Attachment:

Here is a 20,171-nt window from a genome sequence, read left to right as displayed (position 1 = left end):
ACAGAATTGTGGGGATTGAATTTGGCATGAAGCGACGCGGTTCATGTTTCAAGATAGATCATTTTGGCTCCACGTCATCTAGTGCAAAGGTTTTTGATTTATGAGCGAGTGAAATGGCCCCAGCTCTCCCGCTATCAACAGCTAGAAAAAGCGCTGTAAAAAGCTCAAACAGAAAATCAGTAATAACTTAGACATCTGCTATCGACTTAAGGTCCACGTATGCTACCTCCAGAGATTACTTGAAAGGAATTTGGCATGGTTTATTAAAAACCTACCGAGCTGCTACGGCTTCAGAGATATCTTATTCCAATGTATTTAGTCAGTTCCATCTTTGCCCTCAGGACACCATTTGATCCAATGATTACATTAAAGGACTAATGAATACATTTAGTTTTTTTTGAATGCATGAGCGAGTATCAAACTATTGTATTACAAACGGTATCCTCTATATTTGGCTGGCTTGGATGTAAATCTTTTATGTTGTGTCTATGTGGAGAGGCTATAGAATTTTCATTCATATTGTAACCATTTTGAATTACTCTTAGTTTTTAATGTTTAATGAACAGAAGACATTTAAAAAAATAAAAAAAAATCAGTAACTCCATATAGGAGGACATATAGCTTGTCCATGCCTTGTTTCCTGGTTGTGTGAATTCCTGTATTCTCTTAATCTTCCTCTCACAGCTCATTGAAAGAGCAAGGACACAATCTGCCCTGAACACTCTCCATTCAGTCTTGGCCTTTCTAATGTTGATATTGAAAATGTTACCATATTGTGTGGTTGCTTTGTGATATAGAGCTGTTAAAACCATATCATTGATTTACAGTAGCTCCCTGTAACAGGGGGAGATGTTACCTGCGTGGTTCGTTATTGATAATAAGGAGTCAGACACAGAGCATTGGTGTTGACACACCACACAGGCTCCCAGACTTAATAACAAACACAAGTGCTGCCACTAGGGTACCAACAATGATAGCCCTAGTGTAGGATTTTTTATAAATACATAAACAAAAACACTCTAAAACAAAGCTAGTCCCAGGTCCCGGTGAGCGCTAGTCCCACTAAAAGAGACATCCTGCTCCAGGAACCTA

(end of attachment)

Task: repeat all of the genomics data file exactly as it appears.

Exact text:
Here is a 20,171-nt window from a genome sequence, read left to right as displayed (position 1 = left end):
ACAGAATTGTGGGGATTGAATTTGGCATGAAGCGACGCGGTTCATGTTTCAAGATAGATCATTTTGGCTCCACGTCATCTAGTGCAAAGGTTTTTGATTTATGAGCGAGTGAAATGGCCCCAGCTCTCCCGCTATCAACAGCTAGAAAAAGCGCTGTAAAAAGCTCAAACAGAAAATCAGTAATAACTTAGACATCTGCTATCGACTTAAGGTCCACGTATGCTACCTCCAGAGATTACTTGAAAGGAATTTGGCATGGTTTATTAAAAACCTACCGAGCTGCTACGGCTTCAGAGATATCTTATTCCAATGTATTTAGTCAGTTCCATCTTTGCCCTCAGGACACCATTTGATCCAATGATTACATTAAAGGACTAATGAATACATTTAGTTTTTTTTGAATGCATGAGCGAGTATCAAACTATTGTATTACAAACGGTATCCTCTATATTTGGCTGGCTTGGATGTAAATCTTTTATGTTGTGTCTATGTGGAGAGGCTATAGAATTTTCATTCATATTGTAACCATTTTGAATTACTCTTAGTTTTTAATGTTTAATGAACAGAAGACATTTAAAAAAATAAAAAAAAATCAGTAACTCCATATAGGAGGACATATAGCTTGTCCATGCCTTGTTTCCTGGTTGTGTGAATTCCTGTATTCTCTTAATCTTCCTCTCACAGCTCATTGAAAGAGCAAGGACACAATCTGCCCTGAACACTCTCCATTCAGTCTTGGCCTTTCTAATGTTGATATTGAAAATGTTACCATATTGTGTGGTTGCTTTGTGATATAGAGCTGTTAAAACCATATCATTGATTTACAGTAGCTCCCTGTAACAGGGGGAGATGTTACCTGCGTGGTTCGTTATTGATAATAAGGAGTCAGACACAGAGCATTGGTGTTGACACACCACACAGGCTCCCAGACTTAATAACAAACACAAGTGCTGCCACTAGGGTACCAACAATGATAGCCCTAGTGTAGGATTTTTTATAAATACATAAACAAAAACACTCTAAAACAAAGCTAGTCCCAGGTCCCGGTGAGCGCTAGTCCCACTAAAAGAGACATCCTGCTCCAGGAACCTA